5 Tips for parents to boost their mental health

parents picture: pexels

Mental health should be taken care of just as anyone would take care of their physical body. This is especially vital for parents, who are often limited in time and energy.

Here are five tips for parents to apply in their daily lives to boost their mental health, according to psychotherapists consulted by Healthline.

Care for your basic needs

Psychotherapist Laura Torres states that these basic needs include eating nutrient-rich foods, eating regularly and moving your body.

She suggests keeping a snack and water bottle on hand wherever you are going or eating when feeding the kids. To get the body moving, parents can participate in fun family activities.

Take mental health breaks

Clinical psychologist Rheeda Walker suggests a way for parents to take mental health breaks is by using their screen time strategically.

“Thirty more minutes of screen time for the kiddos might ‘sound bad’ but if 30 minutes will keep a parent from losing control and yelling at someone they love over a small matter, that extra screen time is 100 percent worth it.”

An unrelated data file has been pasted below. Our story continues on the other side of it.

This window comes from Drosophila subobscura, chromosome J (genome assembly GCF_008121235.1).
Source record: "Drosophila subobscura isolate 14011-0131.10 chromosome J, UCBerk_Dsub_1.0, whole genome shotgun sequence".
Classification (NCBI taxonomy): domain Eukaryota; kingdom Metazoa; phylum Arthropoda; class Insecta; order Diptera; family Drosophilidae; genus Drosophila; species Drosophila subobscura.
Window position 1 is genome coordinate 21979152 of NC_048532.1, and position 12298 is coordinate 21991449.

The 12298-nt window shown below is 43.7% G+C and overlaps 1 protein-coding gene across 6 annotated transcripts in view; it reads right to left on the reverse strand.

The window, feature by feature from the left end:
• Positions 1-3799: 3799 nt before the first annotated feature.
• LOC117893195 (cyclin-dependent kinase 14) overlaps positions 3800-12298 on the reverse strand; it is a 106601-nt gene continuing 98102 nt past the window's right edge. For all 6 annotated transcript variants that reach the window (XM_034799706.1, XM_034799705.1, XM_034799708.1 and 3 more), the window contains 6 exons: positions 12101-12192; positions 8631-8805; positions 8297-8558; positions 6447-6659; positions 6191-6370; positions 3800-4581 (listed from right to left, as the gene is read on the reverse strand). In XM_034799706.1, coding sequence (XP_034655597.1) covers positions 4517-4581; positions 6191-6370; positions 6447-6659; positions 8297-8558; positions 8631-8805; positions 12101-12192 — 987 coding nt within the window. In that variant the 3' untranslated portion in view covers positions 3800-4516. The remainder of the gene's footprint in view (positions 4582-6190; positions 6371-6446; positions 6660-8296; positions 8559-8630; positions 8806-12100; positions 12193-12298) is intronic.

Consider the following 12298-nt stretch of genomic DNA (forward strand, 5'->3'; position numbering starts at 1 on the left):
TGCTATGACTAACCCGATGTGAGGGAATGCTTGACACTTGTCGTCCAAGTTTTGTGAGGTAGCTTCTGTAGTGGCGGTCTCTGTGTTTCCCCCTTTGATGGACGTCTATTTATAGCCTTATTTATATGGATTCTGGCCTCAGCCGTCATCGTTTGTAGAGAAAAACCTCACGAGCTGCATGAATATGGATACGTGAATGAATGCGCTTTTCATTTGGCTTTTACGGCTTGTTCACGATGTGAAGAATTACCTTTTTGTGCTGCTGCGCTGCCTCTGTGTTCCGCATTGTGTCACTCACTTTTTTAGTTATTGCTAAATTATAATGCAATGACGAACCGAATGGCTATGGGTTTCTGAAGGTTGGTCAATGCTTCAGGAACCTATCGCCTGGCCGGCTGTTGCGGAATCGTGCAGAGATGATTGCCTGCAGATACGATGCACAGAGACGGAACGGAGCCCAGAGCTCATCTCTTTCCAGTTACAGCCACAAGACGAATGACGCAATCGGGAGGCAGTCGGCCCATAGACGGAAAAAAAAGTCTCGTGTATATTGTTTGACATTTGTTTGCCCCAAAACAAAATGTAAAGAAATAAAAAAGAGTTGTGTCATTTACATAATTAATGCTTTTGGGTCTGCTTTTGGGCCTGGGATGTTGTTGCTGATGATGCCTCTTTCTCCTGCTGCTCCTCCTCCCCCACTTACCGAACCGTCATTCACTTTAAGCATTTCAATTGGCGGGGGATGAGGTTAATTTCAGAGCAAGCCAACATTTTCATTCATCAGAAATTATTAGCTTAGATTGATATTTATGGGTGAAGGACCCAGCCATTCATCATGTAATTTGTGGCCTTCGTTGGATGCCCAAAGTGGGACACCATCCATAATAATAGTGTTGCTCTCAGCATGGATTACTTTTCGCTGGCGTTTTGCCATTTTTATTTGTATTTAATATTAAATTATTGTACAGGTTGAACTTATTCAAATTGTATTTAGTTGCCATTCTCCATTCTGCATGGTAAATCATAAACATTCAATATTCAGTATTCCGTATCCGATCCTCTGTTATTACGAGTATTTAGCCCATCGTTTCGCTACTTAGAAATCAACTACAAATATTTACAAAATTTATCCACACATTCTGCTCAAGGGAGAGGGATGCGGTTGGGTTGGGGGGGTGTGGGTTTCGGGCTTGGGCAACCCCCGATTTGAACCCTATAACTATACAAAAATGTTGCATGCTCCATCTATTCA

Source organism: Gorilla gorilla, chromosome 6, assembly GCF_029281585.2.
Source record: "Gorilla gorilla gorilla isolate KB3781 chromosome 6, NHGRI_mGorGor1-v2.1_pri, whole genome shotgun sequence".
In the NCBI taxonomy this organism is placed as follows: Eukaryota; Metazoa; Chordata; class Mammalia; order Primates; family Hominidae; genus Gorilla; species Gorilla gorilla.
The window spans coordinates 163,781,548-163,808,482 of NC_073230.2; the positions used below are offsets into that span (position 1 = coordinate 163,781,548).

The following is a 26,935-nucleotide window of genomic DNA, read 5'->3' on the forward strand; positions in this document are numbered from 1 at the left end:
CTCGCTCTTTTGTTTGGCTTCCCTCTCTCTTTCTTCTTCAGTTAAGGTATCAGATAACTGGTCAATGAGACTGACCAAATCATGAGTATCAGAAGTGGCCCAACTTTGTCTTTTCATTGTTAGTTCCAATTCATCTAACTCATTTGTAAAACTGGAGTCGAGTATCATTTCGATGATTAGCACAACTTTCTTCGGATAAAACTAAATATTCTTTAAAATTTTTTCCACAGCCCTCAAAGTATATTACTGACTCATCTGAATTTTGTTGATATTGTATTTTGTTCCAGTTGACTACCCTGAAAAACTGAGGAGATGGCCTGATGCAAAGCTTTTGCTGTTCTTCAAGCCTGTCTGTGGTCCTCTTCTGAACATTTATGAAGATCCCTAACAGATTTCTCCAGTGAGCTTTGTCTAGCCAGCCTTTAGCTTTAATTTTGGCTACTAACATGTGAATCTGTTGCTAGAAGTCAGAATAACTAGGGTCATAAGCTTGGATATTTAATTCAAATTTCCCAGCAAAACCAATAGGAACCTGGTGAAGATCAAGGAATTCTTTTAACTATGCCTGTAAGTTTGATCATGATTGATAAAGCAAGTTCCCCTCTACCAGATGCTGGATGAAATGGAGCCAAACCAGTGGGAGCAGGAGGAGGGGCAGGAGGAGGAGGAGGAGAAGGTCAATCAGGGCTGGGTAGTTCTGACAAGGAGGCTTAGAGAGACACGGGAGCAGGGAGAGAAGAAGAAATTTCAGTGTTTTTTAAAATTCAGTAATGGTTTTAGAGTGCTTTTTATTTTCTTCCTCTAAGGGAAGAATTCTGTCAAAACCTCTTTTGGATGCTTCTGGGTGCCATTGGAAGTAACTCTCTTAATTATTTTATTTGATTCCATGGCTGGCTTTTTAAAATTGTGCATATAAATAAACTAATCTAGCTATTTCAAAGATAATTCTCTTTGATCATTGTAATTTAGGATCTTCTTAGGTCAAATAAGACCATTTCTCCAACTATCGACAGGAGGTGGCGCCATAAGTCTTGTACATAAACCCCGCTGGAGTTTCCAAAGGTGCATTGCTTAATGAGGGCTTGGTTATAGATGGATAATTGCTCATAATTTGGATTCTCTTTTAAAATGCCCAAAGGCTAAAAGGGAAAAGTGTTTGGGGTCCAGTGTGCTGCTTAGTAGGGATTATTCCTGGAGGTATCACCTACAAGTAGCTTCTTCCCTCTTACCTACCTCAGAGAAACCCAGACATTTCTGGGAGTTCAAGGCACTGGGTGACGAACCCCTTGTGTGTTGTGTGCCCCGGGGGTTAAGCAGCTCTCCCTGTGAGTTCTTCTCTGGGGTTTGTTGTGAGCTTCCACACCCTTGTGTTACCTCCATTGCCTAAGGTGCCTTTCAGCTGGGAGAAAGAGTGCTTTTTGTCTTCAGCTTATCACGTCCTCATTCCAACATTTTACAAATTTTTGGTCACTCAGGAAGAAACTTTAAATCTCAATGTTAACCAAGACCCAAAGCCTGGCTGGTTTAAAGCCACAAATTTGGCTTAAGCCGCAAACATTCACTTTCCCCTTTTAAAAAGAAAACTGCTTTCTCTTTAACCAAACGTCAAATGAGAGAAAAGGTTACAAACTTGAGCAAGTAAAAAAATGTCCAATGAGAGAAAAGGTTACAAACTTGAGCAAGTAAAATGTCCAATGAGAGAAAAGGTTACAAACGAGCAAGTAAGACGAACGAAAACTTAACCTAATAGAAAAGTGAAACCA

Practise bite-sized behaviours

Psychotherapist Kirsten Bruner shared the following suggestions for small yet significantly beneficial activities:

  • Step outside for some fresh air
  • Sit in your car to catch your breath
  • Take a hot bath
  • Watch a show that gets you feeling inspired or have you laughing
  • Process your feelings with your partner

Find creative ways to connect with other parents

Laura says, “It’s so tough for parents to line up their timelines with other parents’ busy schedules in order to connect.” Although this is the case, it is not an impossible task to do.

If you are into books, create a book club. If fitness is more your thing, schedule exercise dates. If you cannot meet in person, do it over Zoom.

Be gentle with yourself

When you are having difficult days, Laura says that you should acknowledge that you are having a hard time and lower your expectations.

Psychiatrist Carlene MacMillan, MD, adds that you should remind yourself that you are doing the best you can, and let yourself feel your feelings and cry when you need to.

Remember that you are human too, and that you need to feel well and be well.

Also see: All you need to know about middle-child syndrome

Related Posts

Previous post MHN Executive Council: Tips to Support Your Team’s Mental Health
Next post Foley confirms mental health supports to be trialled at primary schools in Leitrim